Saturday, 16 January 2077

Support The Wertzone on Patreon

STICKIED POST

After much debate (and some requests) I have signed up with crowdfunding service Patreon to better support future blogging efforts. You can find my Patreon page here and more information after the jump.




Monday, 2 August 2021

Tamsyn Muir's LOCKED TOMB series Tad Williamses from a trilogy into a four-book series

Tamsyn Muir's Hugo-nominated Locked Tomb series has untrilogied into a four-book series.

Unlike the work of unrepentant detriloger Tad Williams, where the expansion is due to the original Book 3 reaching unfathomable sizes and having to be split, it appears the split here was down to character. Whilst writing the original concluding book in the series, Alecto the Ninth, Muir realised that another character's story had to be told first.

As a result, Book 3 will now be called Nona the Ninth and will arrive in late 2022. Book 4, still holding the title Alecto the Ninth, will follow in late 2023.

The first two books in the series, Gideon the Ninth and Harrow the Ninth, have attracted significant critical acclaim, being nominated for multiple genre awards.

Amazon reveals LORD OF THE RINGS TV show release date...but still no title

Amazon have revealed the release date for their upcoming Lord of the Rings prequel TV series. The show will launch on 2 September 2022, exclusively on Amazon Prime Television.

The date will be disappointing to those who had anticipated an earlier release; some credible rumours had been suggesting that Amazon was eyeing a release window between February and May of next year. However, this became a bit more unlikely as reports massed that Amazon are spending absurd amounts of money on the show and its vfx budget. Such a hefty amount of effects requires a lot of post-production time. With live-action shooting on the show wrapping today, this means that that show will spend over thirteen months in post-production before airing (not to mention the early vfx work done whilst the show was filming), a truly startling amount of time for a TV show.

Amazon did release the first-ever publicity image from the project, showing a figure in white standing in front of typically spectacular New Zealand Middle-earth scenery, with a great city in the background and, on the horizon, what appears to the infamous Trees of Light, the Gold Tree Laurelin and the Silver Tree Telperion. This image is fascinating because it is apparently from before even the First Age of Middle-earth's history, when the godlike Valar raised the Trees of Light in the great western continent of Aman to bring light to the world of Arda before the rise of the Sun and Moon. The city in the foreground might well be Valmar, the great city of the Valar in the land of Valinor (or possibly Tirion, the great Noldor city in the Calacirya, the Pass of Light). However, all previous material for the show indicated it would be set in the Second Age. Whether this was some kind of grand misdirection or just a hint the show will feature extensive flashbacks to earlier epochs is unclear.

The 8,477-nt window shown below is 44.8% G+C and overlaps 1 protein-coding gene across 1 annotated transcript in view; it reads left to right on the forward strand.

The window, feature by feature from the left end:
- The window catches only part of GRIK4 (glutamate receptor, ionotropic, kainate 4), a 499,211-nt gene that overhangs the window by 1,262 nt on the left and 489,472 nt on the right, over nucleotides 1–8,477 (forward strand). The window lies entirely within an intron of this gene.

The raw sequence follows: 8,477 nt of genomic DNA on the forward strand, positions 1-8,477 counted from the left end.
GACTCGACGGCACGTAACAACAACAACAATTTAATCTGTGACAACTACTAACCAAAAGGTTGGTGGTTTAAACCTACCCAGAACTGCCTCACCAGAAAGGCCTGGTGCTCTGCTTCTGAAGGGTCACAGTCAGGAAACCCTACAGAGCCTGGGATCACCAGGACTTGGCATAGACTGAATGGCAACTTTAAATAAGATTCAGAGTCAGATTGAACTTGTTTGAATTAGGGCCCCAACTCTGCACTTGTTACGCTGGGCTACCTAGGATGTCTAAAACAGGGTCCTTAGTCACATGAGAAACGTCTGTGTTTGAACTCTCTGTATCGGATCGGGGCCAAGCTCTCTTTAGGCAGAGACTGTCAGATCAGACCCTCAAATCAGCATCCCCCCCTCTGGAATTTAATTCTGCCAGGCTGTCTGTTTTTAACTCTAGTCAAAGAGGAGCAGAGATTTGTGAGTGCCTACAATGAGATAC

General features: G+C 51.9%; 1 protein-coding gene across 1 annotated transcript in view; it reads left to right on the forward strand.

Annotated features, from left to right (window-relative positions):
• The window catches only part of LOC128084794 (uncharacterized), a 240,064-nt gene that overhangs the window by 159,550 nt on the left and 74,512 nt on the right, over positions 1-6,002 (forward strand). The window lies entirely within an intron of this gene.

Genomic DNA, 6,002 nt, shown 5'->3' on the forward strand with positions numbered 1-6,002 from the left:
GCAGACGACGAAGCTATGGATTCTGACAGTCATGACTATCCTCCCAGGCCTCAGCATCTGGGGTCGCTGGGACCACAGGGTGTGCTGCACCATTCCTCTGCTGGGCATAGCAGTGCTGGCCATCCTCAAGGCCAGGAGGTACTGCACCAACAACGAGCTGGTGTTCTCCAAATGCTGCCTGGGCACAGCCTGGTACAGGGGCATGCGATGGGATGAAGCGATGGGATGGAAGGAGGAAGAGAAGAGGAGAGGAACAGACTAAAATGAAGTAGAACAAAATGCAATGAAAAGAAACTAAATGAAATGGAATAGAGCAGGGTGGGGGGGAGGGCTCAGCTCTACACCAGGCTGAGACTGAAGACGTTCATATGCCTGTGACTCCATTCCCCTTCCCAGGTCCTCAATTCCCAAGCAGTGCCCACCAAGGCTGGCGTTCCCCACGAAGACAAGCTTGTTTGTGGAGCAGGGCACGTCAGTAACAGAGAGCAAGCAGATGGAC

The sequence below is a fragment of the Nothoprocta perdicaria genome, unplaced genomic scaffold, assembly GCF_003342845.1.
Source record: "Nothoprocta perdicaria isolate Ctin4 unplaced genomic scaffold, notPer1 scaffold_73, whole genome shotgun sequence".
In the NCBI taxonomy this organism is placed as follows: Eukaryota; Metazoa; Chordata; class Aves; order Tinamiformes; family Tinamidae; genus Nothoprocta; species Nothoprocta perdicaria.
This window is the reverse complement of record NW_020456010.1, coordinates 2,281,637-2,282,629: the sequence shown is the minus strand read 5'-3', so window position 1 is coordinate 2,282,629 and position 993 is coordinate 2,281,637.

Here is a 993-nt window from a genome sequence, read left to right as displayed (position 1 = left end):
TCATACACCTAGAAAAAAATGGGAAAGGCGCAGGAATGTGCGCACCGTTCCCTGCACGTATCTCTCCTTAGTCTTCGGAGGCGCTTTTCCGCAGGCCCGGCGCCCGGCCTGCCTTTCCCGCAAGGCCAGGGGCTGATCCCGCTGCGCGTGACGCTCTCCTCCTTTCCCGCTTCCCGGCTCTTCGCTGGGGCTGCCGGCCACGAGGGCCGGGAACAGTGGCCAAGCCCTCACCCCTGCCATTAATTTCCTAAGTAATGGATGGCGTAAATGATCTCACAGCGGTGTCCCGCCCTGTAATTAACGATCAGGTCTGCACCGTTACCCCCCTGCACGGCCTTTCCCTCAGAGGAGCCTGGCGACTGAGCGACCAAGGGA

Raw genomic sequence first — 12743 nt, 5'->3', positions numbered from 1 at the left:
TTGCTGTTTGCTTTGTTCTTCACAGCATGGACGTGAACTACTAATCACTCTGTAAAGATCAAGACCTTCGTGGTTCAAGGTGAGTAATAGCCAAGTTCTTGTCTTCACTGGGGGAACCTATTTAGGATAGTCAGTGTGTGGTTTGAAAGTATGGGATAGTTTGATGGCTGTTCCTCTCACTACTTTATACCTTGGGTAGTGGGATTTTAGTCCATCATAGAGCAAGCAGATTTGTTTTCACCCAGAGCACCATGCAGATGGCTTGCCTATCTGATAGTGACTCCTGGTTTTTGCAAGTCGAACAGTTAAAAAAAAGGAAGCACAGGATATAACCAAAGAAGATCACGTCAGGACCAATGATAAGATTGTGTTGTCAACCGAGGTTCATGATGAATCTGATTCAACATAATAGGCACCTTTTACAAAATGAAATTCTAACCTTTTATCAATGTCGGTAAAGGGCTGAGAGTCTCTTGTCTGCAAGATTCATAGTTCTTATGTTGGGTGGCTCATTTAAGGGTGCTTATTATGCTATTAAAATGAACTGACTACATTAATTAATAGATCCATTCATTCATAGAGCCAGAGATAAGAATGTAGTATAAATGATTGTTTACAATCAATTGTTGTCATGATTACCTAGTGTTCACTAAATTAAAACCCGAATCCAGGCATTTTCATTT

One thing Amazon did not confirm was a title for the show. The assumption is that the series will have a subtitle so people can differentiate it from the Peter Jackson movie trilogy, with Lord of the Rings: The Second Age or even Rise of the Lord of the Rings (urgh) mooted, as the show is expected (or at least was, until this image was revealed) to at least partially tell the story of how Sauron forged the One Ring. That title remains unknown for now.

Hopefully Amazon will release some more information over the next thirteen months. Meanwhile, the team are gearing up to start shooting Season 2 of the series, which is expected to begin in January.

Sunday, 1 August 2021

J. Michael Straczynski volunteers to take over as DOCTOR WHO showrunner from Chris Chibnall

Noted American SF screenwriter, producer and showrunner J. Michael Straczynski has thrown his name into the ring to take over Doctor Who once incumbent Chris Chibnall departs at the end of 2022.


Straczynski is a noted Doctor Who fan of many decades' standing, having watched the show when it aired on PBS in the United States in the 1970s. Straczynski, a self-confessed Anglophile, was also a massive fan of The Prisoner and Blake's 7, and has frequently cited all three as influences on his classic space opera series Babylon 5.

Straczynski has also cast Doctor Who alumni on his showers: Guy Siner (Genesis of the Daleks) appeared as a Minbari on Babylon 5 and Christopher Neame (Shada) was a "Knight" on the same show, whilst Sylvester McCoy (the Seventh Doctor) and Freema Agyeman (Martha Jones) appeared on his later Netflix series Sense8.

Doctor Who has traditionally always been headed up by a British showrunner, although its original creator Sydney Newman was Canadian and the show's second showrunner (though the term did not exist back then), John Wiles, was South African. Even the producer in charge of the 1996 American Doctor Who TV movie was British, Philip Segal.